By Kumar Abhishek
Financial services and development are closely related. Apart from the World Bank, coalitions like Global Partnership for Financial Inclusion under G20 and International Network on Financial Education under Organization for Economic Co-operation and Development (OECD) are guiding other countries on their respective financial inclusion strategies. India is an active member in both coalitions. But what is stopping India to achieve such a noble goal benefitting individuals, industries and government? Can technology really change the landscape of financial inclusion? The answer lies in understanding issues from both demand and supply side.
According to the National Commission on Population report, India’s population is expected to be around 1.52 billion by 2036. People will need financial products to meet their life goals and safeguard it against unforeseen risks. More so, they will need capital for economic functions to raise income levels. However, people are not always inclined to financial products as an option primarily because of mistrust in the system, insufficient income, accessibility and approach of traditional banking, absence of documents, low consumer awareness and financial behavior.
The National Strategy for Financial Inclusion 2019-24 acknowledges all of them in some form or the other. In the absence of uniform financial literacy, common perception is that all the institutions dealing with money are a sort of bank. The recent chit fund scandals in some states deteriorate the trust of community in financial institutions. Further, low awareness on financial products and its unethical selling practices by representatives is also a massive contributor.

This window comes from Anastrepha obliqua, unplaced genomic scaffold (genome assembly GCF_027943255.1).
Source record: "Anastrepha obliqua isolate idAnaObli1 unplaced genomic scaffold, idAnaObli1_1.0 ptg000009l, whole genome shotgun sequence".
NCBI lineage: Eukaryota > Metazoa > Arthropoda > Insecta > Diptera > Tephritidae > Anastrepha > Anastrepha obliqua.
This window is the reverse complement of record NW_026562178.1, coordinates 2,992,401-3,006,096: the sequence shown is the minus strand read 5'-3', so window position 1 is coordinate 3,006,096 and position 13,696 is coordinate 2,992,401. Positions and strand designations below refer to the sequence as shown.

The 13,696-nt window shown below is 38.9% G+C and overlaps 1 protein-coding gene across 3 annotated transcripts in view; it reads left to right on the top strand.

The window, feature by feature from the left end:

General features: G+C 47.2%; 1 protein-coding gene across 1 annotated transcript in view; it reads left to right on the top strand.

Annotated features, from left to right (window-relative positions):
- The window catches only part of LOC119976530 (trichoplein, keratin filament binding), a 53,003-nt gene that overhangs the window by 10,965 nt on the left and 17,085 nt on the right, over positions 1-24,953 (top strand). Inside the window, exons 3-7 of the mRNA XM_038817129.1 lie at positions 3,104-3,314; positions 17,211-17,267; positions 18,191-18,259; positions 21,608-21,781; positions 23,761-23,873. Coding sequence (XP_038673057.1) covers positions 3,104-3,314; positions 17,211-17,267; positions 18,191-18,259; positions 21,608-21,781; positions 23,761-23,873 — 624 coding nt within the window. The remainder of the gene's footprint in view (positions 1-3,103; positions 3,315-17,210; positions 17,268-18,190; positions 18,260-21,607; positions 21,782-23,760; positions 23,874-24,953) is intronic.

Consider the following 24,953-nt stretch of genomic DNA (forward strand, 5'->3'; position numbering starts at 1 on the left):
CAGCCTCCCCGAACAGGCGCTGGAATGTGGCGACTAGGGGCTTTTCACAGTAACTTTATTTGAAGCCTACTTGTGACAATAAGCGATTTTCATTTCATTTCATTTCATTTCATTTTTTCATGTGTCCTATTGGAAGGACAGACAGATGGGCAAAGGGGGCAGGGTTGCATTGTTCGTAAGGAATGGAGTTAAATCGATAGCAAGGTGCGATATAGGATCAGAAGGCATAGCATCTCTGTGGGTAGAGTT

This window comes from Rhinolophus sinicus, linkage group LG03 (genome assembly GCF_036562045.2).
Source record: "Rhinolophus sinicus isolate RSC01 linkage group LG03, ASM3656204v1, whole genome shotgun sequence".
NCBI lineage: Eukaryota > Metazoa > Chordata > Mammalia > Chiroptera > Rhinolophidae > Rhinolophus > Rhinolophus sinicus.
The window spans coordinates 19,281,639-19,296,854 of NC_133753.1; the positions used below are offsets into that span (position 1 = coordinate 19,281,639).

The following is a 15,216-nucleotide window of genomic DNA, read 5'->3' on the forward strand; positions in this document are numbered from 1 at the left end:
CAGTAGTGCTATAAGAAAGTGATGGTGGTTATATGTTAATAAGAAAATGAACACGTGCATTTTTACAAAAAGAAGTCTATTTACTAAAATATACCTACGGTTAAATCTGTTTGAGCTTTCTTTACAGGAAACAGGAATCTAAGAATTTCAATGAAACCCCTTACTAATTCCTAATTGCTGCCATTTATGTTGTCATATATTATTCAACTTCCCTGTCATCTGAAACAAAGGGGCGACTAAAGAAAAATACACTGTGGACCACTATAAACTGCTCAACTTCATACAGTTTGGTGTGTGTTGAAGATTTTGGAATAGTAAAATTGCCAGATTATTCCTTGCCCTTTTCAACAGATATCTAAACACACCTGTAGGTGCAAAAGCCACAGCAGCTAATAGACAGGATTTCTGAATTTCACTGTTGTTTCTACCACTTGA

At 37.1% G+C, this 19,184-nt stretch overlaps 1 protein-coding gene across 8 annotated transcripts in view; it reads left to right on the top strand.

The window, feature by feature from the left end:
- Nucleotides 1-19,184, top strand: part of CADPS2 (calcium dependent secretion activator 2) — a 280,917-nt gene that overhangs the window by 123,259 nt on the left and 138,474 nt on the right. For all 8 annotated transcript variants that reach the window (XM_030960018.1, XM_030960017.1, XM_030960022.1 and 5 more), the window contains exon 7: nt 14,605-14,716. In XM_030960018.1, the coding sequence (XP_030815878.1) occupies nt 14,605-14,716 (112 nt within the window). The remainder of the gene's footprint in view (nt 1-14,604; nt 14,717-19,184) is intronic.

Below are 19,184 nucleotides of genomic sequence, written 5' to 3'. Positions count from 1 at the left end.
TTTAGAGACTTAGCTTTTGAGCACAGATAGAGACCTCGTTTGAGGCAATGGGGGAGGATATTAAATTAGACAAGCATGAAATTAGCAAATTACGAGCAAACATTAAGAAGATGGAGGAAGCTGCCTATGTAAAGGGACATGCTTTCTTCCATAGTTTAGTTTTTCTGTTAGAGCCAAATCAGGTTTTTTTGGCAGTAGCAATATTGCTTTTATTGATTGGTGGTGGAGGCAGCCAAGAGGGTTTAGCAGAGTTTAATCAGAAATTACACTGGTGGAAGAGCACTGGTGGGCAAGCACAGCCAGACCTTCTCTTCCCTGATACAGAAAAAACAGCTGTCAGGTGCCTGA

The access to banks to the remote corners of the country is a huge challenge. Even if they are accessible, they tend to operate with minimum human resources resulting in procedural delays. A customer approaching banks faces asymmetric paternalistic relationship with respect to bank officials. Most of the bank officials see themselves as superior officers and look down upon their customers as if catering them is a favor to them. It is the lack of competition in rural areas on which banks have sustained practicing the ‘Maai Baap’ culture. Competition and responsive banking could be the possible ways to draw people closer to the banks.
Bank branches must pro-actively disseminate their eligibility requirements and invest maximum in forging relationship with the community of their respective catchment areas. Such is the state of the current banking system that customers are so under confident with their application that despite possessing all the required documents and meeting eligibility they apply at multiple banks for a same product. This causes inefficiencies and duplication.
It can be resolved to a great extent by engaging outreach experts like Panchayati Raj Institutions and Non-Government Organizations (NGOs), who can talk to community with empathy in the language they understand and impact their financial behavior and choices positively.